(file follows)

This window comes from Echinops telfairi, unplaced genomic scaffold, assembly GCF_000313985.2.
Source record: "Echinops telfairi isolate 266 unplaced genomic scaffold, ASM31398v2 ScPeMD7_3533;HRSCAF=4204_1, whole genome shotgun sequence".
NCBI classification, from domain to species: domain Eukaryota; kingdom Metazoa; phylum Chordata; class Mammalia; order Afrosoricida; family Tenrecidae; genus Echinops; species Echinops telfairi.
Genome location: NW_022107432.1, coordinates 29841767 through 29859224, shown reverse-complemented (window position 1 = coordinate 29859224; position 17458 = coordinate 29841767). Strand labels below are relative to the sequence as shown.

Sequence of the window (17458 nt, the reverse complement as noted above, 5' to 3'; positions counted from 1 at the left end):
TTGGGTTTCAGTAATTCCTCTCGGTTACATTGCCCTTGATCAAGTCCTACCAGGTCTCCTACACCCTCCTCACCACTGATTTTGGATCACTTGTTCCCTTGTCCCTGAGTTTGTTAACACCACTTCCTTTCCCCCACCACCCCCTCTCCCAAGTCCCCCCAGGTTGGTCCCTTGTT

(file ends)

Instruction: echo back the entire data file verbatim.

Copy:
This window comes from Echinops telfairi, unplaced genomic scaffold, assembly GCF_000313985.2.
Source record: "Echinops telfairi isolate 266 unplaced genomic scaffold, ASM31398v2 ScPeMD7_3533;HRSCAF=4204_1, whole genome shotgun sequence".
NCBI classification, from domain to species: domain Eukaryota; kingdom Metazoa; phylum Chordata; class Mammalia; order Afrosoricida; family Tenrecidae; genus Echinops; species Echinops telfairi.
Genome location: NW_022107432.1, coordinates 29841767 through 29859224, shown reverse-complemented (window position 1 = coordinate 29859224; position 17458 = coordinate 29841767). Strand labels below are relative to the sequence as shown.

Sequence of the window (17458 nt, the reverse complement as noted above, 5' to 3'; positions counted from 1 at the left end):
TTGGGTTTCAGTAATTCCTCTCGGTTACATTGCCCTTGATCAAGTCCTACCAGGTCTCCTACACCCTCCTCACCACTGATTTTGGATCACTTGTTCCCTTGTCCCTGAGTTTGTTAACACCACTTCCTTTCCCCCACCACCCCCTCTCCCAAGTCCCCCCAGGTTGGTCCCTTGTT